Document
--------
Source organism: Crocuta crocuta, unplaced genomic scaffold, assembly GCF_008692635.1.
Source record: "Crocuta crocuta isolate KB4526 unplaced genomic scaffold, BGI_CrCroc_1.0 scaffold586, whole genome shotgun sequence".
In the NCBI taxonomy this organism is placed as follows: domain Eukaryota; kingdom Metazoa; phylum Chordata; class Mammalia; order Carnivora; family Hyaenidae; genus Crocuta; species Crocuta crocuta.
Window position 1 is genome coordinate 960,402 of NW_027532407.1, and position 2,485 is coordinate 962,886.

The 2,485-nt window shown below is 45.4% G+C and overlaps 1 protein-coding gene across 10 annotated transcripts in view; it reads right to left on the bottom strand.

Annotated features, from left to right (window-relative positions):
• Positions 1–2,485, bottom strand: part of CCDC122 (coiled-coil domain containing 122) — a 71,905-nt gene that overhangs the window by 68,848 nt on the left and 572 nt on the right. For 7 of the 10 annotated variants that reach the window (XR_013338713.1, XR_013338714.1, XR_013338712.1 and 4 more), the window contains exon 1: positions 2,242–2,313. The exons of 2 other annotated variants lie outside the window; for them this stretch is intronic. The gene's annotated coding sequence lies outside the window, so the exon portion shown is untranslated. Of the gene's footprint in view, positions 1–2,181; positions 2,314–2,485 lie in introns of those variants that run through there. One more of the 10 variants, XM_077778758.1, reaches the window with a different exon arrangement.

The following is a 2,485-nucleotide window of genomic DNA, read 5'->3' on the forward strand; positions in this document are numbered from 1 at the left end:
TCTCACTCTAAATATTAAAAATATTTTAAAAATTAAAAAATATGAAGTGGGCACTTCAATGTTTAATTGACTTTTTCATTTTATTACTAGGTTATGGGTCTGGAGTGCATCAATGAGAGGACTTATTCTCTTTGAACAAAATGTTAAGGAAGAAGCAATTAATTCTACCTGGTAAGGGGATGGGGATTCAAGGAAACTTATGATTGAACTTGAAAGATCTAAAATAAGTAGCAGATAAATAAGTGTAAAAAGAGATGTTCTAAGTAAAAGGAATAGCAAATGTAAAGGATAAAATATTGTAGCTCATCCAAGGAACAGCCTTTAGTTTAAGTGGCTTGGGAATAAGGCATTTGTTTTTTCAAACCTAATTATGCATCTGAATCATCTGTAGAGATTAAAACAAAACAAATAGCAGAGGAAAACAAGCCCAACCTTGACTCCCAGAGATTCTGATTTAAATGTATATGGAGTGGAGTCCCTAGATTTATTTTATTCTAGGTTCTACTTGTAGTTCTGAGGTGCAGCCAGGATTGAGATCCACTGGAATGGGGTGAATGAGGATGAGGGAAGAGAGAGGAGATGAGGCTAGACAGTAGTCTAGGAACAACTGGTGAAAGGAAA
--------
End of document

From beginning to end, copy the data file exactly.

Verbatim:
Source organism: Crocuta crocuta, unplaced genomic scaffold, assembly GCF_008692635.1.
Source record: "Crocuta crocuta isolate KB4526 unplaced genomic scaffold, BGI_CrCroc_1.0 scaffold586, whole genome shotgun sequence".
In the NCBI taxonomy this organism is placed as follows: domain Eukaryota; kingdom Metazoa; phylum Chordata; class Mammalia; order Carnivora; family Hyaenidae; genus Crocuta; species Crocuta crocuta.
Window position 1 is genome coordinate 960,402 of NW_027532407.1, and position 2,485 is coordinate 962,886.

The 2,485-nt window shown below is 45.4% G+C and overlaps 1 protein-coding gene across 10 annotated transcripts in view; it reads right to left on the bottom strand.

Annotated features, from left to right (window-relative positions):
• Positions 1–2,485, bottom strand: part of CCDC122 (coiled-coil domain containing 122) — a 71,905-nt gene that overhangs the window by 68,848 nt on the left and 572 nt on the right. For 7 of the 10 annotated variants that reach the window (XR_013338713.1, XR_013338714.1, XR_013338712.1 and 4 more), the window contains exon 1: positions 2,242–2,313. The exons of 2 other annotated variants lie outside the window; for them this stretch is intronic. The gene's annotated coding sequence lies outside the window, so the exon portion shown is untranslated. Of the gene's footprint in view, positions 1–2,181; positions 2,314–2,485 lie in introns of those variants that run through there. One more of the 10 variants, XM_077778758.1, reaches the window with a different exon arrangement.

The following is a 2,485-nucleotide window of genomic DNA, read 5'->3' on the forward strand; positions in this document are numbered from 1 at the left end:
TCTCACTCTAAATATTAAAAATATTTTAAAAATTAAAAAATATGAAGTGGGCACTTCAATGTTTAATTGACTTTTTCATTTTATTACTAGGTTATGGGTCTGGAGTGCATCAATGAGAGGACTTATTCTCTTTGAACAAAATGTTAAGGAAGAAGCAATTAATTCTACCTGGTAAGGGGATGGGGATTCAAGGAAACTTATGATTGAACTTGAAAGATCTAAAATAAGTAGCAGATAAATAAGTGTAAAAAGAGATGTTCTAAGTAAAAGGAATAGCAAATGTAAAGGATAAAATATTGTAGCTCATCCAAGGAACAGCCTTTAGTTTAAGTGGCTTGGGAATAAGGCATTTGTTTTTTCAAACCTAATTATGCATCTGAATCATCTGTAGAGATTAAAACAAAACAAATAGCAGAGGAAAACAAGCCCAACCTTGACTCCCAGAGATTCTGATTTAAATGTATATGGAGTGGAGTCCCTAGATTTATTTTATTCTAGGTTCTACTTGTAGTTCTGAGGTGCAGCCAGGATTGAGATCCACTGGAATGGGGTGAATGAGGATGAGGGAAGAGAGAGGAGATGAGGCTAGACAGTAGTCTAGGAACAACTGGTGAAAGGAAA